Monday, March 21, 2016

OPINION - Shields and Brooks 3/28/2016

"Shields and Brooks on blocking Trump, Sanders’ chances and Merrick Garland" PBS NewsHour 3/18/2016


SUMMARY:  Judy Woodruff sits down with syndicated columnist Mark Shields and New York Times columnist David Brooks to discuss the week in politics, including how the mainstream GOP can block a Donald Trump nomination, Bernie Sanders’ chances in the western states and Supreme Court nominee Merrick Garland’s contested confirmation.

JUDY WOODRUFF (NewsHour):  And that brings us to the analysis of Shields and Brooks.  That’s syndicated columnist Mark Shields and New York Times columnist David Brooks.

So, gentlemen, with that gentle note to end this week, David, where does the Republican contest stand?

DAVID BROOKS, New York Times:  I’m trembling at the loss of Sam Clovis from the ranks.


DAVID BROOKS:   Trump is looking like the nominee.  I mean, he had this great night.  He — if he continues as he has been going right now — and my paper reported — our Upshot department reported he will get the — what he needs.  So he’s looking like he can get it.

There are two ways he cannot get it.  One, maybe if Kasich drops out, there are some polls that show if Cruz is one on one, he could make some inroads into Trump.  And then something behind the scenes or something — fiddling with the rules.  I, of course, think they should do it.

But one of the features of this year is that Donald Trump has a monopoly on audacity and he’s the only one who takes action.  So, what’s interesting to me about the Republicans right now is, with the exception of Florida Governor Rick Scott and Chris Christie, they’re not flocking to Trump.  They do not like the guy.  They’re terrorized of the guy.  They’re repulsed by the guy.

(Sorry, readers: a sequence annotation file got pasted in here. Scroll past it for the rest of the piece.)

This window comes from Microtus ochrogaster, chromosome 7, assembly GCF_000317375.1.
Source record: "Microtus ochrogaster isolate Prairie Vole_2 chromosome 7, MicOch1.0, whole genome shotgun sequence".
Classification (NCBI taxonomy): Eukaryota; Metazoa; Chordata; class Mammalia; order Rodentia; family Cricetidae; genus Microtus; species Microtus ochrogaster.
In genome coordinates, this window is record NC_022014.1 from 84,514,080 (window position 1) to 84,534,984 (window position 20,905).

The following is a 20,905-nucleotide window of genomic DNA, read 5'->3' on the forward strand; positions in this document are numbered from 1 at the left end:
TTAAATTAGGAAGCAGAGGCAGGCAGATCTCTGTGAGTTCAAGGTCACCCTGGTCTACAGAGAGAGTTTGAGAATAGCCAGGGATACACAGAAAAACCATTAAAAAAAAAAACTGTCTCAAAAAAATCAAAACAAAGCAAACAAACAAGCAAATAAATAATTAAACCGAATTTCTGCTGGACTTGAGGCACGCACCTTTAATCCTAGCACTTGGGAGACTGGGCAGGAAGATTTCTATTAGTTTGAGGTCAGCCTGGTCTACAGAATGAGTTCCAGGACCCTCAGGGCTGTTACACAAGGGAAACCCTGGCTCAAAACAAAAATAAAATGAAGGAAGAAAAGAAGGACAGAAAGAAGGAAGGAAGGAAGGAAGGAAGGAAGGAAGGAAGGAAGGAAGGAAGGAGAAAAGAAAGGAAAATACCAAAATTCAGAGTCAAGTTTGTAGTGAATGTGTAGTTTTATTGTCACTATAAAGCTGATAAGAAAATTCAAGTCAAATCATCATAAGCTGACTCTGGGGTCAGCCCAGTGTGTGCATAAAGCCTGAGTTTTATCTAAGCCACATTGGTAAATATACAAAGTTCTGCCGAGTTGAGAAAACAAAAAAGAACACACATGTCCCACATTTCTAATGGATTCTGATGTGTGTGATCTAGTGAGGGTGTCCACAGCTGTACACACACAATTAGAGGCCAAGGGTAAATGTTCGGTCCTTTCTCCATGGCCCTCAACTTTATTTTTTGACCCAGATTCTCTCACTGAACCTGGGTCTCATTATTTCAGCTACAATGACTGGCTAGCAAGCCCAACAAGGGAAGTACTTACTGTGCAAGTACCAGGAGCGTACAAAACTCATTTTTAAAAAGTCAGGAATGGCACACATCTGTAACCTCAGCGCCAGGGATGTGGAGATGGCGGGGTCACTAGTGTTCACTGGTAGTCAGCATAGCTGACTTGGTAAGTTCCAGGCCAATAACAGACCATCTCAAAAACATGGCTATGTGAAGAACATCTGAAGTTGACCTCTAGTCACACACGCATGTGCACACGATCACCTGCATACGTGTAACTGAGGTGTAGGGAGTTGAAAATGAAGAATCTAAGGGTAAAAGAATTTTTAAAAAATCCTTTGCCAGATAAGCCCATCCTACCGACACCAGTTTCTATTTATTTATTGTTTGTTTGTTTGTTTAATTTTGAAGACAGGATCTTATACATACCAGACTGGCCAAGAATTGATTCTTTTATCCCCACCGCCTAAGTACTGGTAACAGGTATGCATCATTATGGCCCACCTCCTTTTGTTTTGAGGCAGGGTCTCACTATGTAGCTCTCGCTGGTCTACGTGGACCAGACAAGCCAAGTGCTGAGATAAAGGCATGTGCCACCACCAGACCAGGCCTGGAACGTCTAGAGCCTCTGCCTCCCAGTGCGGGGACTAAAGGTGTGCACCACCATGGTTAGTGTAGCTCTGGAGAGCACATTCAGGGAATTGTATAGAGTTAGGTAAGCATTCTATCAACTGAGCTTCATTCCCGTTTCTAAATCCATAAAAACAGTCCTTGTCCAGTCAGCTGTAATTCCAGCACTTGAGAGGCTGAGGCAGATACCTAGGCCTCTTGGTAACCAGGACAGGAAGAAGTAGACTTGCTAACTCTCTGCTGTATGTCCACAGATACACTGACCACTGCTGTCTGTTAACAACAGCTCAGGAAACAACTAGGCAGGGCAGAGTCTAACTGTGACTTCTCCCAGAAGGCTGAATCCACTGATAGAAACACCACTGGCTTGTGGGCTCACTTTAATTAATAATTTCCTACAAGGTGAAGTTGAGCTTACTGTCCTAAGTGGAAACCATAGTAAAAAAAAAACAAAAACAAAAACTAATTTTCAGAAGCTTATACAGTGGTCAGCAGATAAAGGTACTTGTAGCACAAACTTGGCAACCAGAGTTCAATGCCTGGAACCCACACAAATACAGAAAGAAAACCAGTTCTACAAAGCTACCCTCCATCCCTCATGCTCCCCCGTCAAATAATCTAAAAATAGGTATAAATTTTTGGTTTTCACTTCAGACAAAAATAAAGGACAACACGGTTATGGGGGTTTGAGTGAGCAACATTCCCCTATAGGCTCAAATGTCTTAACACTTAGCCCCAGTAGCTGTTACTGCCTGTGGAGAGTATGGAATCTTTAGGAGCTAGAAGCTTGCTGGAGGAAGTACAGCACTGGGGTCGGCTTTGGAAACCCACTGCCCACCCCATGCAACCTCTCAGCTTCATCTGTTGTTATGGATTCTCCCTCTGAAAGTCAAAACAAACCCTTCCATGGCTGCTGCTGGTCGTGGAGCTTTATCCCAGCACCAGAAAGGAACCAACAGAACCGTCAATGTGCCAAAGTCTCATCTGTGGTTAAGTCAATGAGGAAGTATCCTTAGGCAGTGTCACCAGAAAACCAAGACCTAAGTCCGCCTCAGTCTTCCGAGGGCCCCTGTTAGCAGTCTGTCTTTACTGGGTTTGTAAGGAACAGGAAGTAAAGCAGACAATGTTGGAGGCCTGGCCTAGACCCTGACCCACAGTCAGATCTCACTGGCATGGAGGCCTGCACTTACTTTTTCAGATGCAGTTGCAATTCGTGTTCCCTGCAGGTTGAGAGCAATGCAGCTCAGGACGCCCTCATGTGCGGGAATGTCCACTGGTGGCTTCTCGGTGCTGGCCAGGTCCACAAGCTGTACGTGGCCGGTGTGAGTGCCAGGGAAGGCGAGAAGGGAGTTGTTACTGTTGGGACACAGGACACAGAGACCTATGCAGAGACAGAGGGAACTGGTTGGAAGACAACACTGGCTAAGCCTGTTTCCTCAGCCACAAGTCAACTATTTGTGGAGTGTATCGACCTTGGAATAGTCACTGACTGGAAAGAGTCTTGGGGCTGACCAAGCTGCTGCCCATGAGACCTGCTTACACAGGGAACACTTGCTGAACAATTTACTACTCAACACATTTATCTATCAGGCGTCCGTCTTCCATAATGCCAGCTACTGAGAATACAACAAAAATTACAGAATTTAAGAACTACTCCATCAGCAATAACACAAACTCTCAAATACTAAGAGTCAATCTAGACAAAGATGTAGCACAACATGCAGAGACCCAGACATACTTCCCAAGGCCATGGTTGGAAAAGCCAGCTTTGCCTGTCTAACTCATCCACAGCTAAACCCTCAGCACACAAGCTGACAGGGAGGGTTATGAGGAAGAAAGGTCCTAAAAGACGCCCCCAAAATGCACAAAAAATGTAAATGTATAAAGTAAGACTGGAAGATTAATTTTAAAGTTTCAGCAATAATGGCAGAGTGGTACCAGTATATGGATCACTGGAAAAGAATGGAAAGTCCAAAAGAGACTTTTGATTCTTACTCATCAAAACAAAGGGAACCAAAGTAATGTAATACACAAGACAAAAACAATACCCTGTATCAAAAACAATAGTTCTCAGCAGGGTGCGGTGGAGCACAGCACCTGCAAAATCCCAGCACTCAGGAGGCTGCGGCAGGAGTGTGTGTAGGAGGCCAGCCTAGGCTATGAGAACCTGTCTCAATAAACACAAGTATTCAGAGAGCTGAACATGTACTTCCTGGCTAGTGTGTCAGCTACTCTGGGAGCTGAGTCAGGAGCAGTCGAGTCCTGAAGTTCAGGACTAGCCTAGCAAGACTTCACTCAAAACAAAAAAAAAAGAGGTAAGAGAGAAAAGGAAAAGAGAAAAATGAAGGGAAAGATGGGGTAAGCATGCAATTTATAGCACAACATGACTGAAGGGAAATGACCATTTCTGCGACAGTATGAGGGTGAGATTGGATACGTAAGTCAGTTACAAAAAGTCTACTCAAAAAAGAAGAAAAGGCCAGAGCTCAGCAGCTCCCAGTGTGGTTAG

But they’re not flocking to him, but they’re not doing anything against him either.  They’re just sitting there like a psychologically depleted party.

JUDY WOODRUFF:  So, where does that leave — so that, Mark, he just marches on to Cleveland and the nomination.

MARK SHIELDS, syndicated columnist:  He does.

What conservative philosopher and columnist George Will called the most gifted and diversified field of Republican candidates since 1865 is now down essentially to two, to Donald Trump and Ted Cruz, the quintessential conservative who cannot be nominated and cannot win.  And that’s where the Republicans are.

Donald Trump, let it be said in his behalf, has won this nomination.  I mean, the people who are trying to take it away from him have won nothing.  I mean, John Kasich has won one primary, half as many as Marco Rubio won, I think, contests.

So, I mean, you know, but he’s won, and he’s won everywhere.  I mean, it’s been across the board.  I mean, this is a — it’s been an open assault upon the establishment, and he has captured it.

So, I just think that, you know, Lindsey Graham, a man occasionally known for spreading the ugly truth, said it’s — a choice between Cruz and Trump is the choice between being poisoned and being shot.  And I think that’s where sort of the paralysis that David…


DAVID BROOKS:  And he chose poison.

JUDY WOODRUFF:  And then he went on to choose Cruz.

MARK SHIELDS:  He did.  He chose arsenic over — yes.

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